Being mindful; it sounds wonderful and important, doesn’t it? We hear about the topic of mindfulness quite a bit; however, most of us are unsure what it means, exactly. According to Oxford Language Dictionary, mindfulness is defined as: a mental state achieved by focusing one’s awareness on the present moment, while calmly acknowledging and accepting one’s feelings, thoughts, and bodily sensations. It is easy to see why one would crave mindfulness in their life.
All of us benefit from a state of mindfulness in our lives. This is how we become less adrift in thoughts that take us away from our best human experience possible. By being attentive to the positive impact of mindfulness a calmer, clearer, and more alert presence can be offered. This feels great! Here are three of my favorite ways to practice mindfulness.
When stress and anxiety enter into our thoughts, we can manage these by focusing on our breath. This allows us to calm our minds and put things into perspective, thereby overcoming conditioned responses such as fight or flight. Here is how to give breathing a try!
- Find a relaxed, comfortable position.
- Tune into your breath.
- Slowly take a deep inhale, pause.
- Exhale slowly.
- Repeat for as long as necessary to find calmness. This could take just a minute or several.
By focusing on our breath, we can gain control of our body’s response to our thoughts and emotions, thereby gaining control of them.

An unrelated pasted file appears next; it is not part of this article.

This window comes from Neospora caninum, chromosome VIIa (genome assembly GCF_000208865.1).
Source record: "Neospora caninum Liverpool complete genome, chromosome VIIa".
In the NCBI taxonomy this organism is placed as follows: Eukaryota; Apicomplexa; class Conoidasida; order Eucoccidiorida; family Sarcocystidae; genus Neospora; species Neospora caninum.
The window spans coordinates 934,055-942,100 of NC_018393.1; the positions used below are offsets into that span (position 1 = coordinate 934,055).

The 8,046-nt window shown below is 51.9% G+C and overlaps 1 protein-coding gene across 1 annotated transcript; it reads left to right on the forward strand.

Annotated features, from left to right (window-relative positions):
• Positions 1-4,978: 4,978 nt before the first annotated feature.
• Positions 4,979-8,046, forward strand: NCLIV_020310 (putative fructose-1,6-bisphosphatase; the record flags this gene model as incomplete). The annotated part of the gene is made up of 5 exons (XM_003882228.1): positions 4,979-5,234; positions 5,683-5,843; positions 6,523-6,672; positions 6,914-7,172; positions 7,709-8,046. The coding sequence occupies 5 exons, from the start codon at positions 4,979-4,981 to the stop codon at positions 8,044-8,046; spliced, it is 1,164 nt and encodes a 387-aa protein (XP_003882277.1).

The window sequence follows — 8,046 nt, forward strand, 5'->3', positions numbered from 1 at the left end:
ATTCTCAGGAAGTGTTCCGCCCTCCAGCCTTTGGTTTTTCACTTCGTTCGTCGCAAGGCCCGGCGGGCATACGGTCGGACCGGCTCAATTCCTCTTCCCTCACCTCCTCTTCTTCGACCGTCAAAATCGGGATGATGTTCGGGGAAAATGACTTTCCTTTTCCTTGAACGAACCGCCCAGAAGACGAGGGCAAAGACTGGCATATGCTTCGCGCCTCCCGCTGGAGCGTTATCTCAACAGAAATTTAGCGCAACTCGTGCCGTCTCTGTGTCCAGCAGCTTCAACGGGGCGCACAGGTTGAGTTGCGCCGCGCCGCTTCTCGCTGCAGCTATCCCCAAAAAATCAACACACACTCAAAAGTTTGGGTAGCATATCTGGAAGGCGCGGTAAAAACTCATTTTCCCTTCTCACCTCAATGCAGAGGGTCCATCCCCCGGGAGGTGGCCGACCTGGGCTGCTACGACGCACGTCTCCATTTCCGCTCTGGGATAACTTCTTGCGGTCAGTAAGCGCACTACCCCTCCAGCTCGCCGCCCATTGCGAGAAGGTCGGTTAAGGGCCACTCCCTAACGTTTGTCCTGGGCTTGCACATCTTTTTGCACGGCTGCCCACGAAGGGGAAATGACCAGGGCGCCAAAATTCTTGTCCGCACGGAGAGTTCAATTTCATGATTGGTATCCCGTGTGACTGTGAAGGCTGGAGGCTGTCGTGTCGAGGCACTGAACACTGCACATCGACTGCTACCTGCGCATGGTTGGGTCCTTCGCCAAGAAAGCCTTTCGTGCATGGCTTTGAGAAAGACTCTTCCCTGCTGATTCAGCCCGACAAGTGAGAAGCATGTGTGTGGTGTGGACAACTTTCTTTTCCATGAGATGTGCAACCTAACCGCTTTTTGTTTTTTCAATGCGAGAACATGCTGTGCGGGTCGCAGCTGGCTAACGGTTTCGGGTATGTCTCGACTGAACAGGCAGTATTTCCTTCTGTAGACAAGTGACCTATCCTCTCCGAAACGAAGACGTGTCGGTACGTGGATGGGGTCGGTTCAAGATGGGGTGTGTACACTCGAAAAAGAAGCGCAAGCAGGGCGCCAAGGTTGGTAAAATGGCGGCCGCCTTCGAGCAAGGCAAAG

- Be present
Whether we are writing, working on our computer, or making dinner we have the opportunity to immerse ourselves in the experience. This also applies to situations with work colleagues or loved ones: put down the phone and offer the gift of undivided attention. (The gift is really for us, as much as it is for someone else.) The key is to savor the moment’s we find ourselves in every day.
- Take breaks
Our brains can only function effectively for a certain stretch of time. We need breaks to recharge and remain productive. Consider trying the Pomodoro Technique to achieve this. This technique uses a timer to break down work into intervals. This is beneficial to our brains because it reduces fatigue, stress, and frustration, thereby increasing attention and productivity. The key is to take the break before the fatigue, stress, or frustration set in (typically 25-minute work intervals followed by 3- to 5-minute breaks). During these short breaks you can walk around, stretch, or take a minute to “smell the roses.”
Being mindful is certainly beneficial to us! What things do you do to stay in a state of mindfulness? Please share!